11 January 2014

Geolocation, surveillance and smart vehicles

The New York Times in an article about 'in-car surveillance' features a classic own goal
Jim Farley, Ford Motor Company’s top sales executive, who is known for making off-the-cuff comments, told a panel at the CES: “We know everyone who breaks the law. We know when you’re doing it. We have GPS in your car, so we know what you’re doing.” Although he quickly added, “By the way, we don’t supply that data to anyone,” and later issued a full retraction, the comments, even if overblown and meant to be provocative, fueled the concerns. 

The article notes that senators John Hoeven and Amy Klobuchar are about to introduce a bill stipulating that US car owners control the data collected on vehicle event data recorders, which will be mandatory from September 2014 and which collect data such as direction, speed and seatbelt use in a continuous loop.
The data collected by the black box has already been the center of litigation by law enforcement agencies and insurance companies seeking to use the information against car owners. The bill would limit what the data could be used for and would require a warrant to release the data without the owner’s consent.
 Khaliah Barnes of the Electronic Privacy Information Center is quoted as commenting that vehicle owners should be able to request and delete at their discretion the information recorded by manufacturers. “Consumers should decide what level of surveillance they want to be under. None of that should be on default. You should have to opt in.”
At the CES, G.M. introduced a new camera in the 2015 Corvette Stingray designed to give track enthusiasts real-time feedback on their driving. The performance data recorder, as it is called, uses a camera mounted on the windshield and a global positioning receiver to record speed, gear selection and brake force.
The Corvette’s system goes further than traditional black boxes.
A camera mounted on the windshield records the driver’s point of view and a microphone in the cabin records any noises made in the car.
Chevrolet said that the consumer owned the data, which is collected in a digital card housed in the glove compartment.
But privacy lawyers say that the information can still be used against a driver, as well as G.M. and its suppliers, in litigation or by an insurance company investigating a driver’s habits. . . .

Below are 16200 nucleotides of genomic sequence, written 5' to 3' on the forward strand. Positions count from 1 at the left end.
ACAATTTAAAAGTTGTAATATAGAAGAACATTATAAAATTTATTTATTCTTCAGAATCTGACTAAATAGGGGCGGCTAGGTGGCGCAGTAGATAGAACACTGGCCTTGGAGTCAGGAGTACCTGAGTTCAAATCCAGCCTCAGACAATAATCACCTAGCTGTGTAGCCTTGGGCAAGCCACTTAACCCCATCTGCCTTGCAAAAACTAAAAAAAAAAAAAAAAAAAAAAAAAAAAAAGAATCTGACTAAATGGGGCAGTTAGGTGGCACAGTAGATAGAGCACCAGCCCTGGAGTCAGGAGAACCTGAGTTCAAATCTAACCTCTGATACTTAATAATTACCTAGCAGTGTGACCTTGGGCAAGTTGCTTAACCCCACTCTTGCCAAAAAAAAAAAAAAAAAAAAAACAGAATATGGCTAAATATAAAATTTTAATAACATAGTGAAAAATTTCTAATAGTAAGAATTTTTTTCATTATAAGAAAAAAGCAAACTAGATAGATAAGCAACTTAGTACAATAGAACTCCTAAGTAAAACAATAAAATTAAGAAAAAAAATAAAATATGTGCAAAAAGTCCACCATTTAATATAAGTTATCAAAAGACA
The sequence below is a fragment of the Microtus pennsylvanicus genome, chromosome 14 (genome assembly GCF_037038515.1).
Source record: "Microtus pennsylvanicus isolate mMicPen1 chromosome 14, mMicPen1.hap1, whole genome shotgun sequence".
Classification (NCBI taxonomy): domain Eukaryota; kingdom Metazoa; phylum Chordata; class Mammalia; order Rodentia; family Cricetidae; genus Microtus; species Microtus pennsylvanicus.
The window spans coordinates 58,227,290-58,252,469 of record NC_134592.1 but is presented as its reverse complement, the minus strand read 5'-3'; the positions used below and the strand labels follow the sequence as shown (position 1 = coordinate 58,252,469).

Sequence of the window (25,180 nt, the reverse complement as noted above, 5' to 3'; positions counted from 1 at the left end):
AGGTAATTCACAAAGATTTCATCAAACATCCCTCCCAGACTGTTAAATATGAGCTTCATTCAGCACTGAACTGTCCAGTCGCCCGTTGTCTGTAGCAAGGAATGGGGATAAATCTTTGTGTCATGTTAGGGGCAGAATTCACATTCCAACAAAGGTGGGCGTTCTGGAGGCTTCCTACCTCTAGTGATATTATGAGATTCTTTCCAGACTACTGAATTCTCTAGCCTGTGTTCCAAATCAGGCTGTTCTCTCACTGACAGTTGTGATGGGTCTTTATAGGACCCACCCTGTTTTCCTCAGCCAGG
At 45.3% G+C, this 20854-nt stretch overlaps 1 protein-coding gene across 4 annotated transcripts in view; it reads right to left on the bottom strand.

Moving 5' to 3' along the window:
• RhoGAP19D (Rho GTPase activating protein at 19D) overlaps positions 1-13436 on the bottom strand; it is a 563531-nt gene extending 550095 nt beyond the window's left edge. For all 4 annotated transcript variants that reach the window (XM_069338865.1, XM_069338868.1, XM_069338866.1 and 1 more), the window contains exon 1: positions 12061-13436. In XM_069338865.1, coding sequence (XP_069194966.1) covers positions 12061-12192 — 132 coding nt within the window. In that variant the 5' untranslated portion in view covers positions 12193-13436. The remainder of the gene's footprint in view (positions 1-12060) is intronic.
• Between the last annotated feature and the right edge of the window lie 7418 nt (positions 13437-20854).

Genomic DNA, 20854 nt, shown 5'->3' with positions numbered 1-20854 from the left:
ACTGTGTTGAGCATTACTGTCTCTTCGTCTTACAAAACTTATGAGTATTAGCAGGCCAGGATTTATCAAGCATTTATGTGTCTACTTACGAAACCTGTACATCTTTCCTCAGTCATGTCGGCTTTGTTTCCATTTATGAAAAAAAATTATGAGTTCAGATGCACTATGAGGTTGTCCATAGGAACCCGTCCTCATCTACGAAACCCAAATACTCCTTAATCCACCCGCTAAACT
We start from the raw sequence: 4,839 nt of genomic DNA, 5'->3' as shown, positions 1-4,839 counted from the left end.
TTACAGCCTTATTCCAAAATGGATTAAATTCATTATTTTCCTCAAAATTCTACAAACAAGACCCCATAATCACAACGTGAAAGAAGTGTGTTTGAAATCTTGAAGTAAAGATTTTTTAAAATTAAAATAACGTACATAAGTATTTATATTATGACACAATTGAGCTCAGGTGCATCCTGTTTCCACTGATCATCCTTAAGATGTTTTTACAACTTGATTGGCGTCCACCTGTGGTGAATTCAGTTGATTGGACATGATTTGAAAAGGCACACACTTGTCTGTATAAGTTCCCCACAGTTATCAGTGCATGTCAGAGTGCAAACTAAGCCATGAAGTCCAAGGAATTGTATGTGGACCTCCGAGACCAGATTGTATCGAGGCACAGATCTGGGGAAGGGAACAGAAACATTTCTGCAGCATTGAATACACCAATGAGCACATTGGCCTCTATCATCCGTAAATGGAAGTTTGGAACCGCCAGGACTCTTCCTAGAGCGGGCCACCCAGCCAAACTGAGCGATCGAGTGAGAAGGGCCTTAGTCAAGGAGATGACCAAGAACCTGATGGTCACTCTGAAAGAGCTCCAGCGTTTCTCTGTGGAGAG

Garmin introduced a new windshield-suctioned camera that turns on automatically when the car starts. It records wide-angle footage as well as speed, location and time in the event of a collision, and also has a microphone that can record sound from within the car.
“We hope it takes some of the ‘he said, she said’ out of an incident in your car,” said Ted Gartner, a spokesman.
He said the device’s owner also owned the data and that Garmin could not access it.
“There’s no way that we have access to that data because there’s no way to transfer the data out of the car wirelessly,” Mr. Gartner said. 
The Times notes this week's Government Accountability Office report, requested by Senator Al Franken.

The report found that the 10 automakers, navigation device manufacturers and application developers surveyed did not make owners aware of all the risks of the data collection, like allowing third parties to track their location or gather sensitive information such as their religious and political activities and preferences.
“Information about your location is extremely sensitive,” said Senator Franken, who is chairman of a Judiciary subcommittee on privacy and said he planned to introduce a bill that would legislate guidelines on when a vehicle owner’s location could be shared. “If someone has a record of your location, they can figure out where you live, where you work, the doctors you visit and where your kids go to school.”